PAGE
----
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Middle East Peace: Lamb Kebabs With Many Great Unified Flavors

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    Middle East Peace: Lamb Kebabs With Many Great Unified Flavors

    Click image for larger version  Name:	i-vV9Wqbq.jpg Views:	1 Size:	1.53 MB ID:	623644

    My friend, the great baker, Dorie Greenspan, published a wonderful cookie recipe in her book "Dorie’s Cookies" called World Peace Cookies because a friend told her that "if everyone in the world could have these cookies, there would be planetary peace."

    I was so taken with the name that when we created this recipe with Israeli Couscous, a beadlike pasta, and Ras el Hanout, a spice blend popular in the Islamic world, I knew instantly what to name it. Dorie gave it her blessing.

    Makes. 4 servings
    Takes. Dry brine 2 hours, 10 minutes to make the couscous, about 8 minutes for the lamb
    Special tools. Metal skewers

    2 tablespoons Ras el Hanout
    1 ¾ pounds boneless leg of lamb, after it is trimmed of fat and gristle
    Morton’s kosher salt
    Freshly ground black pepper
    1 small white or yellow onion
    1 tablespoon vegetable oil
    2 (8.8-ounce) packages Israeli couscous, about 3 cups
    4 cups low-sodium chicken broth
    ½ teaspoon white miso
    2 grilled peppers
    Pomegranate-Walnut Vinaigrette (see below)

    About the lamb.You will probably need to buy 2 ½ to 3 pounds of lamb to get 1 ¾ pounds of meat after trimming. Maybe more if there is bone.

    1) Prep. Cut the lamb into 2-inch cubes. We want large cubes so the surfaces can brown properly without overcooking the center of the meat. In a large bowl, toss the lamb cubes with ¾ teaspoon salt. Add the Ras el Hanout and make sure all the surfaces are evenly coated with the salt and spice mixture. Let stand for 2 hours.

    2) Make the couscous. Finely chop the onion. Warm 1 tablespoon of oil in a saucepan on the side burner or indoors, over medium heat. Add the onion and cook, stirring, until softened, about 5 minutes. Add the couscous; cook and stir until the couscous has just begun to pick up a little brow, about 6 minutes. Add the chicken broth and miso. Bring to a boil over high heat. Immediately reduce the heat to a simmer, cover the pan, and simmer for about 8 minutes, until tender and all the liquid is absorbed.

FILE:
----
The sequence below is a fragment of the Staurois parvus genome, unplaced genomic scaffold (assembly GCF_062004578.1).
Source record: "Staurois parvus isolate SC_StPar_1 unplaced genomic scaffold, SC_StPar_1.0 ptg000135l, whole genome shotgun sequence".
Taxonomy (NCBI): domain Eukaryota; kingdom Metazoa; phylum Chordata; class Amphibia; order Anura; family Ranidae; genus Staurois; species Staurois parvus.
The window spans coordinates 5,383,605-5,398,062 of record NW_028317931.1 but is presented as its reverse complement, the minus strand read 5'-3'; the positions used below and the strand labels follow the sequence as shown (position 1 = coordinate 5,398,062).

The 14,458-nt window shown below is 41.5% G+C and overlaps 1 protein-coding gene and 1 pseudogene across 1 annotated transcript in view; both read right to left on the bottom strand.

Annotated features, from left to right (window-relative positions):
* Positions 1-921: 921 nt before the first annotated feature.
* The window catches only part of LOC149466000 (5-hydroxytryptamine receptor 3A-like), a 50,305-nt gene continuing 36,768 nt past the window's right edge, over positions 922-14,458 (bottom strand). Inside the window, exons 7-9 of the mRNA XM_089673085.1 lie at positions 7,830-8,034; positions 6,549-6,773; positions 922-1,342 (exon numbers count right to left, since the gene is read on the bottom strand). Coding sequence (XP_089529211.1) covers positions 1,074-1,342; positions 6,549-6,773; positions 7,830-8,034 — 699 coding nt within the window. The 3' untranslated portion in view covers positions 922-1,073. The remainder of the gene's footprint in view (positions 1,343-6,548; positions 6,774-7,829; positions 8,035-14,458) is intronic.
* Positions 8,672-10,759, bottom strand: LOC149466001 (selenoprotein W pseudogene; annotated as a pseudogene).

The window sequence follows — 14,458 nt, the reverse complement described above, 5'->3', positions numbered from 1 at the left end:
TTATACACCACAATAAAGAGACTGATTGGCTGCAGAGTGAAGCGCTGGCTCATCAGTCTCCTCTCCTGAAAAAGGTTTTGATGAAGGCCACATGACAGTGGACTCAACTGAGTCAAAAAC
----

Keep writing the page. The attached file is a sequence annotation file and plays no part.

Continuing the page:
3) Fire up.Set up your cooker for 2-zone cooking and aim for a little less than warp 10 at the grate level on the direct side.

    4) Cook.Preheat a grill topper over direct heat. Coat the lamb cubes lightly with olive oil. Grill the lamb in the grill topper, lid up, flipping with tongs every 1 to 2 minutes, until crusty brown on the outside and pink within, 130 to 135°F.

    5) Serve.Transfer couscous to a platter and top with cubes of lamb and the peppers. Drizzle the vinaigrette over all.

    Pomegranate Walnut Vinaigrette

    Makes.About 1 ¼ cups
    Takes.About 5 minutes

    1 small shallot
    3 tablespoons pomegranate molasses
    2 tablespoons red wine vinegar
    1 ¼ tablespoons Dijon mustard
    1 tablespoon honey
    1/3 cup extra-virgin olive oil
    1/3 cup walnut oil

    \Mince the shallot. You should have about ¼ cup. Combine all the ingredients in a jar with a lid. Shake briskly just before serving.

    Love the richness of grilled lamb. IMHO, grilling is the only way to balance the fattiness with the depth of flavor with lamb.


      Looks delicious!


        Wow the aroma is awesome!


          I'm not a fan of lamb, so I'll probably give this recipe a try with beef cubes or maybe even chicken chunks instead. I like the idea of using Ras el Hanout as a rub. That vinaigrette recipe sounds like it would be great on salad as well. Thanks Meathead!



          • Potkettleblack
            Potkettleblack commented
            Editing a comment
            In Turkey, when they are concerned about tourists not liking lamb, they use veal. Of course, they also generally cook beef to 165 or so.

          • Meathead
            Meathead commented
            Editing a comment
            That vinaigrette has become my current favorite salad dressing.


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